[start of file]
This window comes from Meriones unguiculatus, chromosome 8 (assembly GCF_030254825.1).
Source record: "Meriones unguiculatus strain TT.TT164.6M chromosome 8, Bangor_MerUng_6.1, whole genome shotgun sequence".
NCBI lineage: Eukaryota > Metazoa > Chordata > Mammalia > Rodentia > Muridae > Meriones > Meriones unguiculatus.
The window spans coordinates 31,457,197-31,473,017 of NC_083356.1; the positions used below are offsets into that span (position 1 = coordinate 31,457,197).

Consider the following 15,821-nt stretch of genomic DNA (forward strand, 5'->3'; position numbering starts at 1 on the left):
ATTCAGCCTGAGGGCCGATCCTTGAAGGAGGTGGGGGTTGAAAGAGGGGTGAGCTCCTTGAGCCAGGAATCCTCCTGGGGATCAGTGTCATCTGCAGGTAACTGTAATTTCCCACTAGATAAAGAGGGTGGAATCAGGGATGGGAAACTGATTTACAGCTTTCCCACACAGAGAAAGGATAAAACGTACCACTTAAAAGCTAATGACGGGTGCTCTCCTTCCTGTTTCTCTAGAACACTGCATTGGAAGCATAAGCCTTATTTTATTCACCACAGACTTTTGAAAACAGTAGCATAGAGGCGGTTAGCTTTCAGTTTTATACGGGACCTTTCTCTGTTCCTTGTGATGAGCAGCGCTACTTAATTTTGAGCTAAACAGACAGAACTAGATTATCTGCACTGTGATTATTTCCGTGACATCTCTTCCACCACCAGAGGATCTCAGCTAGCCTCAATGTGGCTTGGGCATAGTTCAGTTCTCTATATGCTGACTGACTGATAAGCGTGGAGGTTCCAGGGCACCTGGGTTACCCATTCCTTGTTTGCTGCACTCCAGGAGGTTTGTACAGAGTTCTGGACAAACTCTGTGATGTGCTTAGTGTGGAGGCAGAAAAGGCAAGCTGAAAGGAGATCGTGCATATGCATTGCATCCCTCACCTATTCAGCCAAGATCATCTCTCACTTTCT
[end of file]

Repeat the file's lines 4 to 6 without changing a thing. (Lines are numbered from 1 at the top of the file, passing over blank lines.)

The window spans coordinates 31,457,197-31,473,017 of NC_083356.1; the positions used below are offsets into that span (position 1 = coordinate 31,457,197).

Consider the following 15,821-nt stretch of genomic DNA (forward strand, 5'->3'; position numbering starts at 1 on the left):
ATTCAGCCTGAGGGCCGATCCTTGAAGGAGGTGGGGGTTGAAAGAGGGGTGAGCTCCTTGAGCCAGGAATCCTCCTGGGGATCAGTGTCATCTGCAGGTAACTGTAATTTCCCACTAGATAAAGAGGGTGGAATCAGGGATGGGAAACTGATTTACAGCTTTCCCACACAGAGAAAGGATAAAACGTACCACTTAAAAGCTAATGACGGGTGCTCTCCTTCCTGTTTCTCTAGAACACTGCATTGGAAGCATAAGCCTTATTTTATTCACCACAGACTTTTGAAAACAGTAGCATAGAGGCGGTTAGCTTTCAGTTTTATACGGGACCTTTCTCTGTTCCTTGTGATGAGCAGCGCTACTTAATTTTGAGCTAAACAGACAGAACTAGATTATCTGCACTGTGATTATTTCCGTGACATCTCTTCCACCACCAGAGGATCTCAGCTAGCCTCAATGTGGCTTGGGCATAGTTCAGTTCTCTATATGCTGACTGACTGATAAGCGTGGAGGTTCCAGGGCACCTGGGTTACCCATTCCTTGTTTGCTGCACTCCAGGAGGTTTGTACAGAGTTCTGGACAAACTCTGTGATGTGCTTAGTGTGGAGGCAGAAAAGGCAAGCTGAAAGGAGATCGTGCATATGCATTGCATCCCTCACCTATTCAGCCAAGATCATCTCTCACTTTCT